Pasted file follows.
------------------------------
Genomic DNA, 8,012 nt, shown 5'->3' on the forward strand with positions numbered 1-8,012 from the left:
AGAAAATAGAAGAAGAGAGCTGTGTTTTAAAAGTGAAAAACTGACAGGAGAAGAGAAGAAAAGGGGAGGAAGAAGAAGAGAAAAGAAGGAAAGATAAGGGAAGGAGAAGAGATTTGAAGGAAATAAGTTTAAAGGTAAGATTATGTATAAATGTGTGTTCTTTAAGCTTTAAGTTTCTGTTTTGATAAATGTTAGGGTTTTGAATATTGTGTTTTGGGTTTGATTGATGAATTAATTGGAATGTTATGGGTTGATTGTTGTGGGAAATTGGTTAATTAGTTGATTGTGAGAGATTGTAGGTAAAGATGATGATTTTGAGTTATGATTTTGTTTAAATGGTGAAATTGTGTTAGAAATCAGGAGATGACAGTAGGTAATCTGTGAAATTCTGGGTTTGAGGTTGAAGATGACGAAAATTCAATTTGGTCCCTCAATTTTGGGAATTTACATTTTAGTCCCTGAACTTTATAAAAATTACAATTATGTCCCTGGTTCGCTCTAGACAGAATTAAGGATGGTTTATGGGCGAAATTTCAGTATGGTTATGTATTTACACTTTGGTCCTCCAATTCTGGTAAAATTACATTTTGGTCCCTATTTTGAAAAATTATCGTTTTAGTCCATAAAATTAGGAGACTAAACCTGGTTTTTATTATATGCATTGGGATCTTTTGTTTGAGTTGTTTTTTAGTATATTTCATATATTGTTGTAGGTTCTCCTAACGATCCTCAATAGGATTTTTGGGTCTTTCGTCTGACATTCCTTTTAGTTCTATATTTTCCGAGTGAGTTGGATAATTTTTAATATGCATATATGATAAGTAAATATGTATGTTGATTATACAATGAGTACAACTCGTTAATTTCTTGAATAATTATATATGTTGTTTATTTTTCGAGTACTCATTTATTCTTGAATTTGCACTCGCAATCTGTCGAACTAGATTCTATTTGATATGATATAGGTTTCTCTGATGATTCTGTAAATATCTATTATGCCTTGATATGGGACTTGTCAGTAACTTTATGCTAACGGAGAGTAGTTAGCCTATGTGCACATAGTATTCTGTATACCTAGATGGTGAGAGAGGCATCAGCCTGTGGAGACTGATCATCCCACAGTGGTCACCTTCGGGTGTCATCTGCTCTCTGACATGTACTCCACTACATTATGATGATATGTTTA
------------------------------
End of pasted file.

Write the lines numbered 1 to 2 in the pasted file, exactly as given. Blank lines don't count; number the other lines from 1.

Genomic DNA, 8,012 nt, shown 5'->3' on the forward strand with positions numbered 1-8,012 from the left:
AGAAAATAGAAGAAGAGAGCTGTGTTTTAAAAGTGAAAAACTGACAGGAGAAGAGAAGAAAAGGGGAGGAAGAAGAAGAGAAAAGAAGGAAAGATAAGGGAAGGAGAAGAGATTTGAAGGAAATAAGTTTAAAGGTAAGATTATGTATAAATGTGTGTTCTTTAAGCTTTAAGTTTCTGTTTTGATAAATGTTAGGGTTTTGAATATTGTGTTTTGGGTTTGATTGATGAATTAATTGGAATGTTATGGGTTGATTGTTGTGGGAAATTGGTTAATTAGTTGATTGTGAGAGATTGTAGGTAAAGATGATGATTTTGAGTTATGATTTTGTTTAAATGGTGAAATTGTGTTAGAAATCAGGAGATGACAGTAGGTAATCTGTGAAATTCTGGGTTTGAGGTTGAAGATGACGAAAATTCAATTTGGTCCCTCAATTTTGGGAATTTACATTTTAGTCCCTGAACTTTATAAAAATTACAATTATGTCCCTGGTTCGCTCTAGACAGAATTAAGGATGGTTTATGGGCGAAATTTCAGTATGGTTATGTATTTACACTTTGGTCCTCCAATTCTGGTAAAATTACATTTTGGTCCCTATTTTGAAAAATTATCGTTTTAGTCCATAAAATTAGGAGACTAAACCTGGTTTTTATTATATGCATTGGGATCTTTTGTTTGAGTTGTTTTTTAGTATATTTCATATATTGTTGTAGGTTCTCCTAACGATCCTCAATAGGATTTTTGGGTCTTTCGTCTGACATTCCTTTTAGTTCTATATTTTCCGAGTGAGTTGGATAATTTTTAATATGCATATATGATAAGTAAATATGTATGTTGATTATACAATGAGTACAACTCGTTAATTTCTTGAATAATTATATATGTTGTTTATTTTTCGAGTACTCATTTATTCTTGAATTTGCACTCGCAATCTGTCGAACTAGATTCTATTTGATATGATATAGGTTTCTCTGATGATTCTGTAAATATCTATTATGCCTTGATATGGGACTTGTCAGTAACTTTATGCTAACGGAGAGTAGTTAGCCTATGTGCACATAGTATTCTGTATACCTAGATGGTGAGAGAGGCATCAGCCTGTGGAGACTGATCATCCCACAGTGGTCACCTTCGGGTGTCATCTGCTCTCTGACATGTACTCCACTACATTATGATGATATGTTTA